A while back, I had the opportunity to chat with Will Gregerson, controller for Schaeffer Manufacturing Company, a producer of synthetic motor oils headquartered in St. Louis. Schaeffer is a customer of NetSuite, a cloud ERP provider, and I was struck by the enormous degree of flexibility the cloud was providing the company’s managers.
Gregerson said that it didn’t matter where he was — traveling, at home, or in the office — all he needed was a tablet computer or laptop and he had access to all his work, and information on the company’s operations. Overall, in recent years, thanks in large part to its use of cloud-based services, the company grew from $85 to $130 million in sales (a 53% increase) with no additional staffing needs in customer service, order entry or accounting.
Achieving growth without assuming some of the risks involved in scaling a business — such as expanding the workforce, acquiring more office space, and adding sales channels — has long been unrealistic and unthinkable. However, many small to medium-size businesses are doing just that, with the help of the built-in automation, economies of scale, and flexibility afforded by cloud. Expect to see a lot more businesses launch or move key operations to the cloud in the coming years, a recent survey finds. Nearly 80 percent of U.S. small businesses intend to be fully adapted to cloud computing by 2020, more than doubling the current 37 percent rate, according to the survey report from Emergent Research and Intuit Inc.
These aren’t just techie businesses such as app development shops or ecommerce startups. These are mainstream, traditional businesses that produce tangible goods and services, such as Schaeffer Manufacturing, that are evolving into cloud-based operations.
The Emergent-Intuit survey also observes that the impact of cloud technology shifts as it is adopted by businesses. It starts out with an initial focus on efficiency gains, then goes on to stimulate entire new business models. The report notes cloud provides advantages to smaller businesses on a number of fronts, such as making it cheaper and easier to start and scale a business, enhancing customer acquisition, service and support, and providing access to technologies once only available to large organizations.
The study’s author, Steve King of Emergent, also observes that there are four ways small to medium-size businesses are making use of cloud:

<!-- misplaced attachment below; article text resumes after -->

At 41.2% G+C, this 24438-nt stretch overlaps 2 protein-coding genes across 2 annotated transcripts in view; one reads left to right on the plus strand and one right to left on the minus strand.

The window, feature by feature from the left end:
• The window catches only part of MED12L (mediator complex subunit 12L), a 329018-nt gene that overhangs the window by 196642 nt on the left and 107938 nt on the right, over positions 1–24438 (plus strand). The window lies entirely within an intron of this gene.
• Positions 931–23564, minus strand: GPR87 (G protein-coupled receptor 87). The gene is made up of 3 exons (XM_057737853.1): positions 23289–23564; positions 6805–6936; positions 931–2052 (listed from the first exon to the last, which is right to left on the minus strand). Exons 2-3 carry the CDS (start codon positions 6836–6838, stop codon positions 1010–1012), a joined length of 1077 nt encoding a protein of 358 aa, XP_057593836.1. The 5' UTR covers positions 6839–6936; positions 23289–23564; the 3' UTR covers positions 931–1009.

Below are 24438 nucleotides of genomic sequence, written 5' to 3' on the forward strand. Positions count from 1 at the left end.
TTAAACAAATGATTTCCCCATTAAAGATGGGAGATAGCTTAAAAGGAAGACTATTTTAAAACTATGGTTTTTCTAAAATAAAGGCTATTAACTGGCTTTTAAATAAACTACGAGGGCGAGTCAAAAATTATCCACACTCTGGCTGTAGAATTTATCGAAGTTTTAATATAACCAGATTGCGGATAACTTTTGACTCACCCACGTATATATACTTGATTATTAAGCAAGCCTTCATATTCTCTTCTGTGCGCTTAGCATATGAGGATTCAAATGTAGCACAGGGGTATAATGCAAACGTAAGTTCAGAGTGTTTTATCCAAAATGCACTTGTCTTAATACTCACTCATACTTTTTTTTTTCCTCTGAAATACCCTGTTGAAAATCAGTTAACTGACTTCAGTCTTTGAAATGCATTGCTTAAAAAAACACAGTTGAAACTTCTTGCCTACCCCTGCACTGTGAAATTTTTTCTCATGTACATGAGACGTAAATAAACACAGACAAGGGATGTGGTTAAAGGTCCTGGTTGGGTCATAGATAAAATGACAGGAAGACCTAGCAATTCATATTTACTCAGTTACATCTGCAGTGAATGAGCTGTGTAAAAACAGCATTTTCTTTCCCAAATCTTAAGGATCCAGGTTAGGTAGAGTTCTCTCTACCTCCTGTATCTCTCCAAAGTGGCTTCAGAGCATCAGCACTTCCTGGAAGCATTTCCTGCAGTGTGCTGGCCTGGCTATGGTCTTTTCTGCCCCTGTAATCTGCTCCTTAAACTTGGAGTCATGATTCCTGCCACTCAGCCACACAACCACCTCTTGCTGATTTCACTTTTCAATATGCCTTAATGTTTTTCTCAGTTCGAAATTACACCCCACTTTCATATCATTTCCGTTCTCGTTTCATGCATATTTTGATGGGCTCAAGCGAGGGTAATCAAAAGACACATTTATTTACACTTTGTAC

Plug-in players: “Small businesses will increasingly adapt to the cloud by taking advantage of specialized services that can be integrated into back-office operations. Instead of spending time and effort on the nuts-and-bolts of finance, marketing and human resources, cloud-adapted small businesses will plug into cloud-based providers who deliver comprehensive, tailored solutions, giving small business operators the ability to focus on mission-critical areas of business.”
Hives: “Cloud-adapted small businesses will increasingly be made up of individuals who share talent to form a team. These businesses will operate virtually, with employees working in different locations, and staffing levels will be increasingly flexible, rising and falling to meet project needs. For example, independent contractors will use virtual spaces to connect and market themselves. Small manufacturers and producers may share a commercial facility.”
Head-to-headers: “A growing number of cloud-adapted small businesses will compete head-to-head with major firms, using the growing number of platforms and plug-in services to reach markets once only accessible to large corporations. This is already being seen with platforms such as AirBnB, which provide individuals with the ability to reach a mass market through community infrastructure.”
Portfolioists: “Successful cloud-adapted freelancers will bring together multiple income streams to create a career portfolio. These largely will be people who start with a passion, or specific skill, and are motivated primarily by the desire to live and work according to their values, passions, and convictions. They will increasingly build personal empires in the cloud, finding previously unseen opportunities for revenue generation.”